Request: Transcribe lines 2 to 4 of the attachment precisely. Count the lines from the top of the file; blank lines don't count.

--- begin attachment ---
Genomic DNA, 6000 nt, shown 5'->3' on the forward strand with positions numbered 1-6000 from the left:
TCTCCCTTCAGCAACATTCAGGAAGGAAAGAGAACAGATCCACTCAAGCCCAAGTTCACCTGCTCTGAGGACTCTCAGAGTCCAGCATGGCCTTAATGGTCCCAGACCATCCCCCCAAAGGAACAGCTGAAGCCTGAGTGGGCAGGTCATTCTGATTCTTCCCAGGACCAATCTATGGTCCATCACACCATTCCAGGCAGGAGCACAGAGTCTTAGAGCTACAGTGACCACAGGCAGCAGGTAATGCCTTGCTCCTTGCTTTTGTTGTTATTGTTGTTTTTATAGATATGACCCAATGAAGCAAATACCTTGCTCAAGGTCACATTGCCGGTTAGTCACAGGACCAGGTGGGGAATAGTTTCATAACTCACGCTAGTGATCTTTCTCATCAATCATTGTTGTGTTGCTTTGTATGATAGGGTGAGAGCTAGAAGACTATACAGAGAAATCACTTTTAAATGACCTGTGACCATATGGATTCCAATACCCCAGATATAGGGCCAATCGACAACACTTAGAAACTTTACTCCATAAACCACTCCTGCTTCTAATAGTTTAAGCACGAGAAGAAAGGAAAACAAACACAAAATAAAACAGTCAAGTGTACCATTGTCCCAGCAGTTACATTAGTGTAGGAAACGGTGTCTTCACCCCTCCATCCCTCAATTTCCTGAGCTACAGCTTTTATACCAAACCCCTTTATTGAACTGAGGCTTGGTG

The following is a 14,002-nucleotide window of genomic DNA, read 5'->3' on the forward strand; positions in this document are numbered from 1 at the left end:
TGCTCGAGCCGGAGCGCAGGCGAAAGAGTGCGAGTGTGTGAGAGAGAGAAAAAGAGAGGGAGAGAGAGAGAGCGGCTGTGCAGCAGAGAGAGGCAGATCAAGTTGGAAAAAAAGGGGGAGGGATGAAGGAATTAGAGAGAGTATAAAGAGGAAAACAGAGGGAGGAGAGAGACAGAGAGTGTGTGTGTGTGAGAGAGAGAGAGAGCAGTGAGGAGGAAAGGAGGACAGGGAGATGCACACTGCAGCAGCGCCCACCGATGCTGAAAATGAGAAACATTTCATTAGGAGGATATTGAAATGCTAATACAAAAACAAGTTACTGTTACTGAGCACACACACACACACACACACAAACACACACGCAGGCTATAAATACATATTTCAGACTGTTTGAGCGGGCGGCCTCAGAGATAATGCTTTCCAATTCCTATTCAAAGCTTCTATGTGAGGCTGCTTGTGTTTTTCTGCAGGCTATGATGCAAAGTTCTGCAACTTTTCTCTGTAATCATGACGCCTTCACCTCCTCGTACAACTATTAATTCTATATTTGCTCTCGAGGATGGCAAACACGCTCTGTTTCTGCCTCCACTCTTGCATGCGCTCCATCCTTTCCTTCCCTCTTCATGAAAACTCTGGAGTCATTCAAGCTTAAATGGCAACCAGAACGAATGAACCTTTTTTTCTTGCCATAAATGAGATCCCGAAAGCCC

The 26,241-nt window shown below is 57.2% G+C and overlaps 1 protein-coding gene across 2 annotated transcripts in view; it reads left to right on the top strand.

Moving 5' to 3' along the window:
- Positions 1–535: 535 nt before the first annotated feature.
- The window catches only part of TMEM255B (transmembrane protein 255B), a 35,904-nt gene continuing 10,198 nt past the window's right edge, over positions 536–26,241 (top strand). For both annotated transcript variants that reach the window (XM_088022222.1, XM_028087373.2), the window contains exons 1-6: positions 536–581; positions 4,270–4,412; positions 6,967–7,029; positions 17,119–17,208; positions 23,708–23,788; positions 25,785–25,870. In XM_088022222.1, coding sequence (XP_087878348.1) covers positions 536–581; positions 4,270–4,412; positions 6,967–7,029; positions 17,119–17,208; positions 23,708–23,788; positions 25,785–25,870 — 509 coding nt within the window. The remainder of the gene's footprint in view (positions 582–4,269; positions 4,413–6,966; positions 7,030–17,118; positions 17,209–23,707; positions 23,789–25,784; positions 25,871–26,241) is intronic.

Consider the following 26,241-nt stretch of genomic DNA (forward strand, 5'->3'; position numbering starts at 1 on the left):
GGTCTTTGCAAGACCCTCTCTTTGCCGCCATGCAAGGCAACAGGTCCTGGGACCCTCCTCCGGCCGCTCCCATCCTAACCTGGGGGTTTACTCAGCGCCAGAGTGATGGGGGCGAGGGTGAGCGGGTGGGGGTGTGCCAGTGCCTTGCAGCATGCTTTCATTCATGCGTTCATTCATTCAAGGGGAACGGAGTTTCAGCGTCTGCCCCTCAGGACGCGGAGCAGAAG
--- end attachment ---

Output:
TCTCCCTTCAGCAACATTCAGGAAGGAAAGAGAACAGATCCACTCAAGCCCAAGTTCACCTGCTCTGAGGACTCTCAGAGTCCAGCATGGCCTTAATGGTCCCAGACCATCCCCCCAAAGGAACAGCTGAAGCCTGAGTGGGCAGGTCATTCTGATTCTTCCCAGGACCAATCTATGGTCCATCACACCATTCCAGGCAGGAGCACAGAGTCTTAGAGCTACAGTGACCACAGGCAGCAGGTAATGCCTTGCTCCTTGCTTTTGTTGTTATTGTTGTTTTTATAGATATGACCCAATGAAGCAAATACCTTGCTCAAGGTCACATTGCCGGTTAGTCACAGGACCAGGTGGGGAATAGTTTCATAACTCACGCTAGTGATCTTTCTCATCAATCATTGTTGTGTTGCTTTGTATGATAGGGTGAGAGCTAGAAGACTATACAGAGAAATCACTTTTAAATGACCTGTGACCATATGGATTCCAATACCCCAGATATAGGGCCAATCGACAACACTTAGAAACTTTACTCCATAAACCACTCCTGCTTCTAATAGTTTAAGCACGAGAAGAAAGGAAAACAAACACAAAATAAAACAGTCAAGTGTACCATTGTCCCAGCAGTTACATTAGTGTAGGAAACGGTGTCTTCACCCCTCCATCCCTCAATTTCCTGAGCTACAGCTTTTATACCAAACCCCTTTATTGAACTGAGGCTTGGTG

The following is a 14,002-nucleotide window of genomic DNA, read 5'->3' on the forward strand; positions in this document are numbered from 1 at the left end:
TGCTCGAGCCGGAGCGCAGGCGAAAGAGTGCGAGTGTGTGAGAGAGAGAAAAAGAGAGGGAGAGAGAGAGAGCGGCTGTGCAGCAGAGAGAGGCAGATCAAGTTGGAAAAAAAGGGGGAGGGATGAAGGAATTAGAGAGAGTATAAAGAGGAAAACAGAGGGAGGAGAGAGACAGAGAGTGTGTGTGTGTGAGAGAGAGAGAGAGCAGTGAGGAGGAAAGGAGGACAGGGAGATGCACACTGCAGCAGCGCCCACCGATGCTGAAAATGAGAAACATTTCATTAGGAGGATATTGAAATGCTAATACAAAAACAAGTTACTGTTACTGAGCACACACACACACACACACACAAACACACACGCAGGCTATAAATACATATTTCAGACTGTTTGAGCGGGCGGCCTCAGAGATAATGCTTTCCAATTCCTATTCAAAGCTTCTATGTGAGGCTGCTTGTGTTTTTCTGCAGGCTATGATGCAAAGTTCTGCAACTTTTCTCTGTAATCATGACGCCTTCACCTCCTCGTACAACTATTAATTCTATATTTGCTCTCGAGGATGGCAAACACGCTCTGTTTCTGCCTCCACTCTTGCATGCGCTCCATCCTTTCCTTCCCTCTTCATGAAAACTCTGGAGTCATTCAAGCTTAAATGGCAACCAGAACGAATGAACCTTTTTTTCTTGCCATAAATGAGATCCCGAAAGCCC